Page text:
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Second York daily on George Street: like its competitor's before it, Daily Record's newsroom moves back to town.

IN WHAT AT first seems like a step back, the York (Pa.) Daily Record took a step forward earlier this year when it moved its editorial offices back to the town's historic district from an industrial park four miles away.

The move "exceeded my expectations," Record editor and publisher Dennis R. Hetzel remarked last month in his sunlit office. "We have an office with windows."

To appreciate his comment, one just has to look at the paper's former home, an industrial building in Springettsbury Township that is more suited to its current occupant, Penn-Air & Hydraulics.

And the move was a "tolerable business decision," according to Hetzel, who arrived at the paper six years ago. The building at 1750 Industrial Highway was sold to Penn-Air & Hydraulics, and the new offices in town are leased for 10 years.

The first-floor newsroom and offices of the Daily Record are behind a facade comprising what were once the fronts of five 19th century buildings. The doorway to the one at 122 S. George Street leads to a three-story atrium; from there, another door gives entry to a modern, one-story office space.

Hetzel said some of the buildings that make up the facade had enough historical significance to make the Historic Architecture Review Board unlikely to approve demolition.

Retaining the facades added to the cost of the three-story office building, in which the Record is a prime tenant, Hetzel said, noting that the facades seemed to be in a very precarious state during construction last winter.

He said the move was made possible by Robert Pullo, CEO of York Financial, owner of the property. He was the one who pulled it all together, getting municipal approvals and state money for the preservation of the facade.

The most obvious advantage for the staff, Hetzel said, is that it is now "closer to the news makers." There are more options for lunch, he added, although not as many for those who work the night shifts.

Michael Newsome, the newspaper's controller, said, "We have the most secure and convenient parking in all of downtown York." This is in a fenced area just behind the building.

Newsome said the move was a challenge for the staff, because it meant moving existing equipment into the new site in nine hours without missing an edition of the newspaper.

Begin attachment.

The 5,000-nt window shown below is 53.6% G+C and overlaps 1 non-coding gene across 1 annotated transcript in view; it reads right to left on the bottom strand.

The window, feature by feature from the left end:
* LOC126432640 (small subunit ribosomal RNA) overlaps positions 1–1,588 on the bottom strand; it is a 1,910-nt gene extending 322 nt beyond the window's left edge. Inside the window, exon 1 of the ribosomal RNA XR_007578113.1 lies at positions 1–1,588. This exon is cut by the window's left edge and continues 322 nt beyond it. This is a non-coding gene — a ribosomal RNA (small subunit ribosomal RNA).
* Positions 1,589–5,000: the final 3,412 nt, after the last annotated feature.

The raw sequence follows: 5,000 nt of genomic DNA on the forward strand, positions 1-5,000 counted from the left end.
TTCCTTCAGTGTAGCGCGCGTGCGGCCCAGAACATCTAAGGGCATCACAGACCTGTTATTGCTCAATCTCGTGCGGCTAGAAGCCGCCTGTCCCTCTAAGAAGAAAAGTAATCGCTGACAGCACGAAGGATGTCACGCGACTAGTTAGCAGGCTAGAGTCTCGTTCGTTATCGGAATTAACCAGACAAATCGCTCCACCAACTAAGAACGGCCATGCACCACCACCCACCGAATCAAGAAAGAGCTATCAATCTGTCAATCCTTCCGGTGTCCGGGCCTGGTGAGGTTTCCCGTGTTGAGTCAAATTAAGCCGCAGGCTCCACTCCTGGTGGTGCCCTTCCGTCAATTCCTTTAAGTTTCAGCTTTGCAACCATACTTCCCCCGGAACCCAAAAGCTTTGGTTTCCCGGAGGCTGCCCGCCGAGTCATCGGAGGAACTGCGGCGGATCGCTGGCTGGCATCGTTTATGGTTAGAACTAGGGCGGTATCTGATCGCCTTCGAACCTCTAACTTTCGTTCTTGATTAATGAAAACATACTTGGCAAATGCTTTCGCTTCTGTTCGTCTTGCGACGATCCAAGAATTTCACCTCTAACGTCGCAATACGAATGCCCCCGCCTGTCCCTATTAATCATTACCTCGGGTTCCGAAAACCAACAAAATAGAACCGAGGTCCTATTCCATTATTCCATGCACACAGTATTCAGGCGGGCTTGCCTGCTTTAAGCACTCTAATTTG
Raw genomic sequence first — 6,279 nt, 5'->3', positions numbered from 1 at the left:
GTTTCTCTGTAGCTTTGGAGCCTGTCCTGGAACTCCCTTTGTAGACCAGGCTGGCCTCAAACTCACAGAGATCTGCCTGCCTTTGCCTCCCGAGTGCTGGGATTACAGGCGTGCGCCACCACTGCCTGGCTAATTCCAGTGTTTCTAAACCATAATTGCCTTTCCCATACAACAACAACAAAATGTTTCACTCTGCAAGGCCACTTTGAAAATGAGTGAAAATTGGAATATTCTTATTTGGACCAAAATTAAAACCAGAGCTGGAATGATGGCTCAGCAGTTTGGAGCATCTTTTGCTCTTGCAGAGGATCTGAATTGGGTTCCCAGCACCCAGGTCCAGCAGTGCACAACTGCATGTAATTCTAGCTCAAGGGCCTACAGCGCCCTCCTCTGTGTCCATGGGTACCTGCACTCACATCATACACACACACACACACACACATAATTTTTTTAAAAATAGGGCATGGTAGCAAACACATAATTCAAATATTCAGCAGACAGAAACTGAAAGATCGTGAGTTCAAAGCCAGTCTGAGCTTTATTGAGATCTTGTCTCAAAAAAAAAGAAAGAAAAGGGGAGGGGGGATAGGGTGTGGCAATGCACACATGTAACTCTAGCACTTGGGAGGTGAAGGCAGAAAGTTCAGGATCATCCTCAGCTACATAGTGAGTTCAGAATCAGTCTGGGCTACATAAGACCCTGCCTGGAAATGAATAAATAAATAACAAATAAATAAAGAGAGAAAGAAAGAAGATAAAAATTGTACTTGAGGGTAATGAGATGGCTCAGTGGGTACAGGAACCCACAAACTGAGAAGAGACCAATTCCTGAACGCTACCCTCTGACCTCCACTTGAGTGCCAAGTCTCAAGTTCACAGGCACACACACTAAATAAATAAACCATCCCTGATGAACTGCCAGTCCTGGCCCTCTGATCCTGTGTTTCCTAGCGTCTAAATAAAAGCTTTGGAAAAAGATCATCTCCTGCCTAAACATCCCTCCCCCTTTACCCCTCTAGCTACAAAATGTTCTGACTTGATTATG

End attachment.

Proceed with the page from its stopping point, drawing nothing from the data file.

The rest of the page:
The goal, he said, was to duplicate the existing operations and make them better. Contractors put in 20,000 feet of cable to accommodate these operations in the new building.

"We moved eight computer systems in nine hours," said James McClure, the Record's managing editor.

Both Newsome and McClure attributed the success of the move to careful planning and communication between the staff and the various contractors involved.

A flowchart assured on-time completion of tasks, they said, and ideas for improvements were gleaned from visits to other facilities and talking to the staff.

The York Daily Record is a minority partner in a joint operating agreement with the York Dispatch and York Sunday News, operating as the York Newspaper Co.

Several years ago, the Dispatch and Sunday News, operated by William Dean Singleton's MediaNews Group, moved to 205 N. George Street--just four blocks from the Dispatch's old new home -- and into the same building the Sunday News had occupied under its previous owner. (After the JOA was formed, the Sunday News moved to the downtown Dispatch building at 15 E. Philadelphia Street.)

The JOA prints all three papers at its own headquarters in West Manchester Township.

The Record, which traces its origins to a German-language weekly founded in 1796, left the city in 1978 when a new owner, Jimmy D. Scoggins, built a new plant at 1750 Industrial Highway. The site of the Records old building, 31 E. King Street, is now a parking lot.

The newspaper moved again in 1989 to another new plant at 1891 Loucks Road, the West Manchester Township facility where the JOA now prints all three papers, only to vacate the new facility and return to 1750 Industrial Highway after the JOA was approved.

The Record was bought by the Buckner News Alliance, its current owner, in 1978.

Hetzel said much of his work as publisher -- with a JOA handling many of the business chores associated with the publisher's job -- is in "community activities and relations with our partners [in the JOA]."

"Our owners are in Seattle," said Hetzel. "That's a long way to go."

Salgado, a retired reporter, editor and photographer, is a freelance writer-photographer living in New Hope, Pa.
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Title Annotation:Newspaper Plant & Design; York Daily Record
Author:Salgado, Robert J.
Publication:Editor & Publisher
Date:Nov 2, 1996
Words:753
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